Legislature, governor must find $5 billion in spending cuts without raising taxes
The state of Washington can cut $5 billion from its 2009-2011 biennial budget if it has to — and it must.
What would you cut?
Select the programs that should be cut. If your suggestion isn't listed below, tell us.
Five billion dollars. The state has to cut that amount of projected spending to balance its budget from mid-2009 to mid-2011. It can be done — with enormous difficulty.
The $5.1 billion gap is a projection only, and could change. Between now and March, when the state budget is finalized, it probably will widen. It is not likely to shrink.
The gap might be filled with new taxes, but it would be foolhardy to lay on big new taxes during an economic crisis. Every business is trying to manage its way out, conserving its cash. Gov. Christine Gregoire pledged she would manage the state's finances without any tax increase, and she should stick to that.
After discussions with budget people in both political parties, we have some ideas for reaching $5 billion. The ideas are rough ones — with neither the Republican or Democratic name on them — and we are not sure we like our name on all of them, either. But this list is a place to begin.
• $926 million — Cancel the Initiative 728 money, or most of it. Officially this is for class-size reduction in the public schools, but the schools have folded it into everyday operations. Cutting I-728 money was done in 2003, when the budget was in a crisis, and has to be done again. That is the danger of budgeting by initiative.
• $887 million — Don't fund increases in pay and benefits for government employees, including at state-funded schools and colleges. Simply put, it's a crisis. Nobody on the state tab can expect a raise. This is unavoidable.
• $700 million — Tap the state's rainy-day fund. "I don't know that it rains any harder than this," says the governor's budget director, Victor Moore.
• $600 million — Cut seats in state universities and community colleges. Cut some tuition waivers. Offset some cuts with increased tuition.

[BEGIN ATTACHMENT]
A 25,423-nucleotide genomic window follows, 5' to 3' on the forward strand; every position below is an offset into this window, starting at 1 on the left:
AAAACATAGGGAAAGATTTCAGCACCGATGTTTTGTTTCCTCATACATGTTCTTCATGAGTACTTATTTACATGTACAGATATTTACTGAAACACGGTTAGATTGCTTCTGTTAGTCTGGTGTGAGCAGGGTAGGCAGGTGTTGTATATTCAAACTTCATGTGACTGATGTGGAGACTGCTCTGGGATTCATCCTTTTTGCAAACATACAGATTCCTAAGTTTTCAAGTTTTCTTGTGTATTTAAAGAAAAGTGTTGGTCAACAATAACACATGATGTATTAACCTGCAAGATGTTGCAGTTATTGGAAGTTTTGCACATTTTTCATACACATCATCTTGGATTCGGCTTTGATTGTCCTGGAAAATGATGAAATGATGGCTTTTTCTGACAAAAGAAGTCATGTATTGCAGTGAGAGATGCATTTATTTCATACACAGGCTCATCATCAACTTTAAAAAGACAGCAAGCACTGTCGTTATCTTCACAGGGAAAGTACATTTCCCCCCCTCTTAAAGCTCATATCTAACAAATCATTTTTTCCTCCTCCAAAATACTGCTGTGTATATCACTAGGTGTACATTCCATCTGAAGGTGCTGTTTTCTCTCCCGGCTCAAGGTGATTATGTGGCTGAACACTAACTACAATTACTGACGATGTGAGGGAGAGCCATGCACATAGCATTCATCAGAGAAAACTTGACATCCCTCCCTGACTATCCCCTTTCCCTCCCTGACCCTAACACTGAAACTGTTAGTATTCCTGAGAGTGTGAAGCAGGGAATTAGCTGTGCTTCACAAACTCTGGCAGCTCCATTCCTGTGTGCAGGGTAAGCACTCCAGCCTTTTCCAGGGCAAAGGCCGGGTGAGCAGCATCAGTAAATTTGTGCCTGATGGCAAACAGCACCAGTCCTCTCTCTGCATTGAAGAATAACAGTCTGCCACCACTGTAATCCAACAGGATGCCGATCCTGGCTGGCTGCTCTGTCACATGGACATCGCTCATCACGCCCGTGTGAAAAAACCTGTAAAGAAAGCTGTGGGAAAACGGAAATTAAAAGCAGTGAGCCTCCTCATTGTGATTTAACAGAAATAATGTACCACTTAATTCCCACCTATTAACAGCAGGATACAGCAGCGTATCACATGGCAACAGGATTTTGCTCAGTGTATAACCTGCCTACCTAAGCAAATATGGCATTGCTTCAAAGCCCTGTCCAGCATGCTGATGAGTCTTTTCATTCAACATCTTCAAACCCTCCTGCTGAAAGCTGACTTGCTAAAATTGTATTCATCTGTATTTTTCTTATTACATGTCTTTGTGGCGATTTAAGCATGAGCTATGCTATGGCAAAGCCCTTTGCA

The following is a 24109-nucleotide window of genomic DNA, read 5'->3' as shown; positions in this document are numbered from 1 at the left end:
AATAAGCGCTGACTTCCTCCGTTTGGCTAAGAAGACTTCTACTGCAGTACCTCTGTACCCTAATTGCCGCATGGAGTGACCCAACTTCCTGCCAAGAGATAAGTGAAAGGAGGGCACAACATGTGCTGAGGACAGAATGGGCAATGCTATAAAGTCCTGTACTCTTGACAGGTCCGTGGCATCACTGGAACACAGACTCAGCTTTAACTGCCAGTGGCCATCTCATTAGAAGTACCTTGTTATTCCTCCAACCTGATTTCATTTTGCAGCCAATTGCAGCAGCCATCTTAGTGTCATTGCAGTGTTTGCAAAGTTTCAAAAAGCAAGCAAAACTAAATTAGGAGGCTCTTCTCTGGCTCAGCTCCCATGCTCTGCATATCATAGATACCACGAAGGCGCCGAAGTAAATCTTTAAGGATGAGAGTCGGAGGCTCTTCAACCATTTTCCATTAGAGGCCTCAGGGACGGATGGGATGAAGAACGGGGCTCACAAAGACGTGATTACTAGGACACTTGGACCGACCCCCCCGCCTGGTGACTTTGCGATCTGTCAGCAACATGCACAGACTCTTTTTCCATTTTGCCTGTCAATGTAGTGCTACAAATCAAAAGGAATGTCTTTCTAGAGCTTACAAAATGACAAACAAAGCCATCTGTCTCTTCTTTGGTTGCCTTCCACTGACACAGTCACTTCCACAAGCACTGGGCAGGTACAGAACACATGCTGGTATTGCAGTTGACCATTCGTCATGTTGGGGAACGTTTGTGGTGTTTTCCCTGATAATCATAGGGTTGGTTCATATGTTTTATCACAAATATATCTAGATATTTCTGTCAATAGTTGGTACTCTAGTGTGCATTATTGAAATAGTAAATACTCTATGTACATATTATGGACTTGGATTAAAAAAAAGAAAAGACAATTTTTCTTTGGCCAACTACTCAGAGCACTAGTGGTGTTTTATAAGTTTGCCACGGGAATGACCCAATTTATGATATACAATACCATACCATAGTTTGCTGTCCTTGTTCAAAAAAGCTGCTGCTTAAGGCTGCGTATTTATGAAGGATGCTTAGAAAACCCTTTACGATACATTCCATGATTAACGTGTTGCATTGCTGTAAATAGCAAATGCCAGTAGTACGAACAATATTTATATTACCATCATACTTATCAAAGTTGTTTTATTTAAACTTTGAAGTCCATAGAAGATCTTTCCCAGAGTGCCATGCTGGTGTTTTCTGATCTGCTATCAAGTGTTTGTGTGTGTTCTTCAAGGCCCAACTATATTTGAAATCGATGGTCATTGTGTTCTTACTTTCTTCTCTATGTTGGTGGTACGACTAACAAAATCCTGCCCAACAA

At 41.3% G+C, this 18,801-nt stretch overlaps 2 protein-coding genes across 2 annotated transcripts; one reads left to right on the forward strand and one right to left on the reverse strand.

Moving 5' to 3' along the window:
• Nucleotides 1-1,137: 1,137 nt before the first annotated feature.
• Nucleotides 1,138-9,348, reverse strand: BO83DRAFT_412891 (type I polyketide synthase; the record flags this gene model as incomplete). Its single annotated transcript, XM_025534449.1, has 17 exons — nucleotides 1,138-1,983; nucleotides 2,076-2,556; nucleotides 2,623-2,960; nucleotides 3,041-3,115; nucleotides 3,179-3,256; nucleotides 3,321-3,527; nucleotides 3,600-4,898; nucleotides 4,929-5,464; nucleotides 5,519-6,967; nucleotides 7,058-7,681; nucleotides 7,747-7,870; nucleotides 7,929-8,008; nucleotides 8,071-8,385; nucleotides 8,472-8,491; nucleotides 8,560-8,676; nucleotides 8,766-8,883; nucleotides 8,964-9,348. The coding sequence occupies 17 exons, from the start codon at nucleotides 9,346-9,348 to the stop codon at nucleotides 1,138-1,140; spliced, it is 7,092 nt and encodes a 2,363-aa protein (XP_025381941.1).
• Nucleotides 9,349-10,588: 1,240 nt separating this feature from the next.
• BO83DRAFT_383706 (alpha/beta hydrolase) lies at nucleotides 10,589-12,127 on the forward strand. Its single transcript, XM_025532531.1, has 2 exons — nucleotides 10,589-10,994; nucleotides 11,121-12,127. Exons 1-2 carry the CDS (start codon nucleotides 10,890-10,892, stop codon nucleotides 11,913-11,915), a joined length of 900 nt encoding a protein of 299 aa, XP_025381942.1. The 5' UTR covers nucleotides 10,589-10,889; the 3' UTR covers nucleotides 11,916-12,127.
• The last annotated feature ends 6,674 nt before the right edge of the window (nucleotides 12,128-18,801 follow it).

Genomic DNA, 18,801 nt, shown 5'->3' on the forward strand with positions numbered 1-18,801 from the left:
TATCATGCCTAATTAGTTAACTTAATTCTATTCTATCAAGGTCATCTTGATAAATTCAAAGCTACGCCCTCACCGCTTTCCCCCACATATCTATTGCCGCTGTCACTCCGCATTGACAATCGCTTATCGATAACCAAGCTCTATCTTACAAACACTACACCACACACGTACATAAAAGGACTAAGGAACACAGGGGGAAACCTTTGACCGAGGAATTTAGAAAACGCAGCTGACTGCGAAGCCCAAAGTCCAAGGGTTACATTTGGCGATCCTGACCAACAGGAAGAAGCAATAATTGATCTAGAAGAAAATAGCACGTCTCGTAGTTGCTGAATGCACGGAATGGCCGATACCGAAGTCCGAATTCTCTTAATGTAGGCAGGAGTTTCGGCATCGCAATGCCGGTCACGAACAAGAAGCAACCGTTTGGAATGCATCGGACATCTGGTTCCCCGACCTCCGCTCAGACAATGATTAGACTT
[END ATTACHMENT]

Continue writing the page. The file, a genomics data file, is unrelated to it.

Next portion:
• $440 million — Skip the payment to state employee pension funds, which was done in 2003. This will have to be made up later. A cut does not affect anyone's benefits.
• $150 million — Freeze enrollment in the Basic Health Plan, the state's health-insurance plan for the not-quite-poor.
• $100 million — Cut General Assistance-Unemployable, a welfare program most states don't have, by time-limiting the program and forcing clients onto Supplemental Security Income, which is federal.
• $100 million — Extend the partial state hiring freeze past June 30, 2009.
• $82 million — End sales-tax-mitigation payments to cities.
• $70 million — Skip a contribution to the Life Sciences Discovery Fund.
• $52 million — Take away the three math and science learning-improvement days — nonteaching days — for high-school teachers, and two similar days for elementary teachers.
• $45 million — Require that children with household incomes under 200 percent of the poverty level now in the Basic Health Plan enroll in Medicaid instead, because half of Medicaid is paid with federal dollars.
• $28 million — Repeal Initiative 1029, which requires extra training for in-home-care workers.
• $20 million — Don't raise the cutoff on the state Children's Health Insurance Program from 250 percent of poverty to 300 percent as previously planned.
• $12 million — Cut Community, Trade and Economic Development money to "coordinate government efforts to improve the effectiveness of economic investments."
That list totals more than $4 billion. There are many other ideas, some of which could offset proposals that are unacceptable.
The state could raise the minimum loss for felony theft, so that more thieves would go to county jail than to state prison. It could repeal the "three strikes" law and parole some prisoners convicted under that law. It could divert tax sources, like lottery money, that now go into the capital budget back into the general fund. It could do some contracting out. Etc. Etc.
The Legislature will have a painful time to get to $5 billion. But with a close look at many small things, which we have not done here, it can be done.
Taxpaying families and employers are having to live within their means and their government must do the same.
Copyright © 2008 The Seattle Times Company
Sam and Sara Lucchese create handmade pasta out of their kitchen-garage adjacent to their Ballard home. Here, they illustrate the final steps in making pappardelle pasta.